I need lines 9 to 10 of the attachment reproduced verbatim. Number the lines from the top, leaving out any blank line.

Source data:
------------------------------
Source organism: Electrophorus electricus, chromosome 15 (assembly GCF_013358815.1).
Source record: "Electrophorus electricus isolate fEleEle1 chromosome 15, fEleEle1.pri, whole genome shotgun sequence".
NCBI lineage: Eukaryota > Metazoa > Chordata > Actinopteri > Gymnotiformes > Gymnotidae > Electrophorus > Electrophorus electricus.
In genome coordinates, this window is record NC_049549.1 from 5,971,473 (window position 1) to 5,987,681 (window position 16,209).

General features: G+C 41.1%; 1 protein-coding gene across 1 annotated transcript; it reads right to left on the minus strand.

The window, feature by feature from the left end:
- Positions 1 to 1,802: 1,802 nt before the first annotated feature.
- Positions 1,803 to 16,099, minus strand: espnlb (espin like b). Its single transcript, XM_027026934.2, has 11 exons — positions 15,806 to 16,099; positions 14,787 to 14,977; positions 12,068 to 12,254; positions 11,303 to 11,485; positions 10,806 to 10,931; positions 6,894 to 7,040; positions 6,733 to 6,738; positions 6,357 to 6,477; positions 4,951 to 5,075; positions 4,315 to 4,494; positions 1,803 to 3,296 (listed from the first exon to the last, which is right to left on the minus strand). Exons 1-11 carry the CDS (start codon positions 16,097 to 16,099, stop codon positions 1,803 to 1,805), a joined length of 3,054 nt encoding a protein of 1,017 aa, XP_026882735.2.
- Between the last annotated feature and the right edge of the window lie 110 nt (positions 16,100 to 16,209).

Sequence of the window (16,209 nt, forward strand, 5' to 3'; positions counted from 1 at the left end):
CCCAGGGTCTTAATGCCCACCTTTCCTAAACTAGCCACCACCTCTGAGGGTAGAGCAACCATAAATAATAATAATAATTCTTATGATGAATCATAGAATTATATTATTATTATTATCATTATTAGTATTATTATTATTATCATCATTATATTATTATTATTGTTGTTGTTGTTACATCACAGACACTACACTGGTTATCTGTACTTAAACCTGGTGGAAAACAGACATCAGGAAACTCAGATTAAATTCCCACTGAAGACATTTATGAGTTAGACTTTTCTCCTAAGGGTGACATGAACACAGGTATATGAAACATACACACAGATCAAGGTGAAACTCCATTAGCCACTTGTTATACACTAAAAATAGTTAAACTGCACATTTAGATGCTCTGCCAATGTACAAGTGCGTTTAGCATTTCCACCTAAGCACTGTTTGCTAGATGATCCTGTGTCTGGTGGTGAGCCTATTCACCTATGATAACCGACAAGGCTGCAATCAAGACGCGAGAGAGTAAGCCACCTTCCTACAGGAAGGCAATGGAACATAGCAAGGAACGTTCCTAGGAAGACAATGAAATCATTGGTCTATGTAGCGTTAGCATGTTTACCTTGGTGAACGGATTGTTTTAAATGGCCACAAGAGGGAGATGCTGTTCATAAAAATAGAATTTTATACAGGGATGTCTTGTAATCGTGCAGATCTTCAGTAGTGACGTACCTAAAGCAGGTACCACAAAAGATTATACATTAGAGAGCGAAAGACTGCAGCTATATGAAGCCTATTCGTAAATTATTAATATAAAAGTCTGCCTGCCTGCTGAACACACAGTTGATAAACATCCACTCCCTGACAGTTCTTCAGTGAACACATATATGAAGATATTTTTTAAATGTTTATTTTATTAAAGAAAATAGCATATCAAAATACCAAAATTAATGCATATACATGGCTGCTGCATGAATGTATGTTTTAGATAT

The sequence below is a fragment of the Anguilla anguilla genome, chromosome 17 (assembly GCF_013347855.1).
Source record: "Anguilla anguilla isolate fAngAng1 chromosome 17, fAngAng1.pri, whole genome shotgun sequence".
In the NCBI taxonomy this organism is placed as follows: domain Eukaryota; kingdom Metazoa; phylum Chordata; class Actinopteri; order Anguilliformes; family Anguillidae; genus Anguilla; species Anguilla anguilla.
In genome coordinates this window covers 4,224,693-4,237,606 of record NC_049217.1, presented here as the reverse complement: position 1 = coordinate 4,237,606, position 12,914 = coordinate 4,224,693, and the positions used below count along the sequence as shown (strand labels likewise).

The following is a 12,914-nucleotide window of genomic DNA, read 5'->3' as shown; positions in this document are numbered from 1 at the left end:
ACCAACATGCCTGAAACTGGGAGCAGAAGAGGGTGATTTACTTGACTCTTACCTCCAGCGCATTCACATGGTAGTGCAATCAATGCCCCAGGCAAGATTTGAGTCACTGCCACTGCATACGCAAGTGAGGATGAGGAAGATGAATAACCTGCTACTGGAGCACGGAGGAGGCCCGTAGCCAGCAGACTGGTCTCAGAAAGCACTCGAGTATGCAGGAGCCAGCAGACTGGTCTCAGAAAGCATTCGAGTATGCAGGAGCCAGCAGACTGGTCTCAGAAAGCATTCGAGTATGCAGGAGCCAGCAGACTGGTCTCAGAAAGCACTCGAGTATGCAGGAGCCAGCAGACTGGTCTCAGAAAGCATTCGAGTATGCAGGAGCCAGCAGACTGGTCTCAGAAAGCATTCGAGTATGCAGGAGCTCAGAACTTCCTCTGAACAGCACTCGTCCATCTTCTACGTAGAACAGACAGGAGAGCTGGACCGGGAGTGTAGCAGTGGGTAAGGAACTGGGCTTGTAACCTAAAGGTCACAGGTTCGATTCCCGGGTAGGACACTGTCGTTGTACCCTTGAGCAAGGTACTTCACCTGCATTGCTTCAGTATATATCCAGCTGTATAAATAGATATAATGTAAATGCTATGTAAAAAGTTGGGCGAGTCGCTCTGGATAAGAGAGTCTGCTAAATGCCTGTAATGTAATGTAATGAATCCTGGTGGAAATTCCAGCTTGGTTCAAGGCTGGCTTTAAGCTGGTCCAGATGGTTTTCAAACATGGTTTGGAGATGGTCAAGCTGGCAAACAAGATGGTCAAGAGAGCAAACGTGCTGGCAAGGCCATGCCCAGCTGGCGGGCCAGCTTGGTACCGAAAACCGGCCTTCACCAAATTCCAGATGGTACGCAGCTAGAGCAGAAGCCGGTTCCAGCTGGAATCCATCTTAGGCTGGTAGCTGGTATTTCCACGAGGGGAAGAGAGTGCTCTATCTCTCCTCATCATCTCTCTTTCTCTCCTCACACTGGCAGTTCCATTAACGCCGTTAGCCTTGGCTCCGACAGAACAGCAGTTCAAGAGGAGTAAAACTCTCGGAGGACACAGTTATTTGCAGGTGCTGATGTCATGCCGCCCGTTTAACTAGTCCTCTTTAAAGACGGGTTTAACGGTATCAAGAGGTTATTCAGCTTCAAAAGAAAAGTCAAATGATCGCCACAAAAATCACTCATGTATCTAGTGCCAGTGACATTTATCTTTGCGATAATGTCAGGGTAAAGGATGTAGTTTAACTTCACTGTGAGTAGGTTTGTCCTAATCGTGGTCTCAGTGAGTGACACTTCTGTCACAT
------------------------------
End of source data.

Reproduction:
- Between the last annotated feature and the right edge of the window lie 110 nt (positions 16,100 to 16,209).

Sequence of the window (16,209 nt, forward strand, 5' to 3'; positions counted from 1 at the left end):